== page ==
True Crime Director Joe Berlinger Reveals What He Learned from the West Memphis Three

Berlinger and 'Cold Blooded' executive producer Paul Dewey discuss the documentary in Beverly Hills in 2017. Getty Images

On November 15, 1959, two men entered a small Kansas home looking for cash. They didn't find much, but the robbery ended in one of the most notorious murders in American history. Perry Smith and Dick Hickock killed the entire Clutter family — father Herbert, mother Bonnie Mae, and children Nancy, 16, and Kenyon, 15—in a crime that transfixed the nation.

The infamous crime and the motives of Smith and Hickock were immortalized in Truman Capote's 1966 nonfiction novel In Cold Blood, adapted by Hollywood a year later. But on Saturday, the case will be reopened in a two-part documentary from Joe Berlinger that focuses on the Clutters instead of their killers.

The Clutter family. Wikimedia Commons

Airing on SundanceTV, Cold Blooded: The Clutter Family Murders is both an homage to the origins of true crime stories and a kind of reckoning with Berlinger's own history with the Clutter family murders. He said he has been obsessed with the crime for decades, but as much as he loves In Cold Blood he has never seen a handling of the event that focused on the Clutter family.

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"It was difficult to get some of the living Clutters to open up to us at first," he told Newsweek. "But finding a space for your subject to trust you is always tricky. It takes time." He did eventually earn the trust of the Clutters, and they are fully represented in the film. Their voices and insights are included alongside previously unseen archival footage of the family before they were murdered in 1959.

Berlinger's focus on the Clutters in Cold Blooded reflects his push toward a more empathetic future for the true-crime genre. He believes that obsessively probing crime scenes and the minds of killers can have a dehumanizing effect on viewers. "I'm looking for narrative truth in my films," he said, "and I believe that a story about true crime has to start with the victims and their experience. Why wouldn't you begin with the people who were most affected?"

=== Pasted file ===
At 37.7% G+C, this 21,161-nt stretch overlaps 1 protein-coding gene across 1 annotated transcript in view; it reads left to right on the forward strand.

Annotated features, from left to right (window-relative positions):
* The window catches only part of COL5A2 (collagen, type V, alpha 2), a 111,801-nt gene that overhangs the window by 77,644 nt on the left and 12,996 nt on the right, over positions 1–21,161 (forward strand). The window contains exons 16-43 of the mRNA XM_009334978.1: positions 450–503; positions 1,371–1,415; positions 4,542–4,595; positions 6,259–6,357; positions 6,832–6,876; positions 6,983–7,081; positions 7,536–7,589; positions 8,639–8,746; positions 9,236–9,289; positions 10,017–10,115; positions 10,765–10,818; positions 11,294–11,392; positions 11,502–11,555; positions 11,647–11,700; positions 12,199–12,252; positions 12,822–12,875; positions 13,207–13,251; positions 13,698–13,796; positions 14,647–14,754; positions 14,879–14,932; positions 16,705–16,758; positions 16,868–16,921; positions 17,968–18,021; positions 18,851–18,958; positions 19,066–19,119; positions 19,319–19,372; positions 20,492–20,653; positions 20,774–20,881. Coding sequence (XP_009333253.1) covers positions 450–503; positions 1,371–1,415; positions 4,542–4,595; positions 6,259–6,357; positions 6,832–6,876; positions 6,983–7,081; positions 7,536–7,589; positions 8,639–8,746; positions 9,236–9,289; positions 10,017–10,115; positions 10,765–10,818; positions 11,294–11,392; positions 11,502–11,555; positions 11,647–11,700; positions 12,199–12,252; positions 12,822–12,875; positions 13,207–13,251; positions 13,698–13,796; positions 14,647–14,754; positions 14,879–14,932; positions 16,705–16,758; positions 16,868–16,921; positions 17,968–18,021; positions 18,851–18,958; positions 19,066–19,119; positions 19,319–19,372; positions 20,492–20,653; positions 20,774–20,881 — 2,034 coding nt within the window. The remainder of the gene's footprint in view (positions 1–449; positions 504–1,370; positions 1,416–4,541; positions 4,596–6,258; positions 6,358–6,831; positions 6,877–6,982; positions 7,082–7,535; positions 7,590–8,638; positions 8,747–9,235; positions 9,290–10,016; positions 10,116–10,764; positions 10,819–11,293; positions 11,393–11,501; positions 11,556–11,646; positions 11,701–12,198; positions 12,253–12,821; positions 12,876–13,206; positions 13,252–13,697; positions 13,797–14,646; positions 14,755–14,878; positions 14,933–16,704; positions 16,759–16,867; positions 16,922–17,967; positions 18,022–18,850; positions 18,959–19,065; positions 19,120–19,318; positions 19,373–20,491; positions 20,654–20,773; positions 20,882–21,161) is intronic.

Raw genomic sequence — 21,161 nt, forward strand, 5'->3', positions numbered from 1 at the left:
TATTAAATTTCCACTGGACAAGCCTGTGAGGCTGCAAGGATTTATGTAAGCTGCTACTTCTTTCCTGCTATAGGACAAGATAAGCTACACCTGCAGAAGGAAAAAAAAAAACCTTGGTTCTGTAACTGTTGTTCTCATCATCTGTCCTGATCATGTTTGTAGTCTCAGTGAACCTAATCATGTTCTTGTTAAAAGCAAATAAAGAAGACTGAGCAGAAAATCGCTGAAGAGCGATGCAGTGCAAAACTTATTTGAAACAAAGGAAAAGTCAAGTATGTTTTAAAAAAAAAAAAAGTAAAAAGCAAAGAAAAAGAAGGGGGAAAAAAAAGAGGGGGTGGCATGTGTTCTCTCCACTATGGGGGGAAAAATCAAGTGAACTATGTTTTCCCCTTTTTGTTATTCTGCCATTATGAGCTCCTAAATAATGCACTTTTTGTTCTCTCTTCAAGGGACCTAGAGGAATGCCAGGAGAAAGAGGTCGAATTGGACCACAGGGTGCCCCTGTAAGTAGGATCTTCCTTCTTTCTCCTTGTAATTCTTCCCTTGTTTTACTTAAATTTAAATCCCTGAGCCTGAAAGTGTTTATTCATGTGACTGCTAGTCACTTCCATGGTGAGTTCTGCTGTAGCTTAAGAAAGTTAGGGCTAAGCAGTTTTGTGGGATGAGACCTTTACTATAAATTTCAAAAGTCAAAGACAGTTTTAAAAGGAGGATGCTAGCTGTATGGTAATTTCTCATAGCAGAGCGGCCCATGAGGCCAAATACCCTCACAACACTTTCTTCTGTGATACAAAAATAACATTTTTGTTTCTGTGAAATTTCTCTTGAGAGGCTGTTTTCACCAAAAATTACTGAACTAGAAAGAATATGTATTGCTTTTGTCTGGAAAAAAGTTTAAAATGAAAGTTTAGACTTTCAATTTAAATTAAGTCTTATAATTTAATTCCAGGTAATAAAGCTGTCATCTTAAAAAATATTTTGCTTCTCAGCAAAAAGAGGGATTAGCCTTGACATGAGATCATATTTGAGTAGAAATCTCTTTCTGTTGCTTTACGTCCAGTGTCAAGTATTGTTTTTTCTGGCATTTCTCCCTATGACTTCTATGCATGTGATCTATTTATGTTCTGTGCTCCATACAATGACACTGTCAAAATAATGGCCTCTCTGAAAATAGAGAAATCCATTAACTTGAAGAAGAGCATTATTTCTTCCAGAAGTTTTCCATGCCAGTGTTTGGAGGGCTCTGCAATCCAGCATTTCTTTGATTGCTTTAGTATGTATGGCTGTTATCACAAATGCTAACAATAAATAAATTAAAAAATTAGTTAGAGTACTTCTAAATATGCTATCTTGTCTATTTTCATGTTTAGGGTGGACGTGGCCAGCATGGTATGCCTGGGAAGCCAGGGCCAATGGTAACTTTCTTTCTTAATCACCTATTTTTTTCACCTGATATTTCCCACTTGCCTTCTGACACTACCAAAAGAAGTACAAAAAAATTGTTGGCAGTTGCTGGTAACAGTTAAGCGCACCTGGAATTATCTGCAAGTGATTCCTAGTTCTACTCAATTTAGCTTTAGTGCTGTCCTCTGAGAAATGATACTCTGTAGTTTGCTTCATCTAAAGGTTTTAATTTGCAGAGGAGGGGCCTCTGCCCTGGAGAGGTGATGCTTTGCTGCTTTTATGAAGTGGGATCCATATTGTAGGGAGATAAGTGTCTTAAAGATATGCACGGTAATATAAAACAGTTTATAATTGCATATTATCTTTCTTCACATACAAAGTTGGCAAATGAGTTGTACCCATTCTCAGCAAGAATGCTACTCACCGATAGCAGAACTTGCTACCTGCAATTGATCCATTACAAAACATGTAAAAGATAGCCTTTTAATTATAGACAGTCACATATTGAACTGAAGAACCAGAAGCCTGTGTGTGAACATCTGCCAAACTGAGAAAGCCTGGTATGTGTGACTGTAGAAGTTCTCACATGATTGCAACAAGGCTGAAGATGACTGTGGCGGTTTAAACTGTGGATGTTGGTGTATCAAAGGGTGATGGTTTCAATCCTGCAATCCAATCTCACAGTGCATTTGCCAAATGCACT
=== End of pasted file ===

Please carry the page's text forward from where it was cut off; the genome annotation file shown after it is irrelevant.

That quest for truth has guided the Academy Award and seven-time Emmy nominee through a decades-long career making empathetic films about controversial figures. But as he learned early on, it can be a difficult journey.

In 1996, Berlinger began production on Paradise Lost: The Child Murders at Robin Hood Hills, a documentary about a group of teenagers, known as the West Memphis Three, wrongfully arrested for the murder of three young boys. Berlinger said that he and his crew believed, along with the rest of the country, that the teens were guilty. But as they worked on the film, Berlinger realized the relationship with a subject can get complicated very fast.

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"After interviewing the families of the victims, while we were already in production, my team and I began to realize that the kids who had been arrested were innocent," he said. "Some of the sources in that film never forgave us for following the truth in the story, but I can't say I blame them. It's a painful thing."

Berlinger, 'Paradise Lost' co-director Bruce Sinofsky, and Damien Echols in 2009. Joe Berlinger and Bruce Sinofsky

The lessons he learned making Paradise Lost have stuck with him through his career. And when he returns to true crime, he searches for stories about the grit of the human spirit instead of reveling in the violence that defines most documentaries in the genre. But that can sometimes be difficult given the expectations of audiences. Readers and viewers have come to expect bloodier, more sensational retellings of crimes, which has led to many painful stories being told in a least-common-denominator way, with human suffering played for cheap thrills.

That makes taking a more humane approach even more imperative, Berlinger said. And he is noticing that sensibility taking hold. "Now, we can see incredible work being done in the genre, by creators who honor true stories by crafting emotional realism around them. A film is an adaptation no matter what, but if the emotional core is solid, then it's an earnest work."

The first installment of SundanceTV's Cold Blooded: The Clutter Family Murders premieres Saturday, November 18 at 9/8c. Part Two premieres Sunday, November 19.

True Crime Director Joe Berlinger Reveals What He Learned from the West Memphis Three | Culture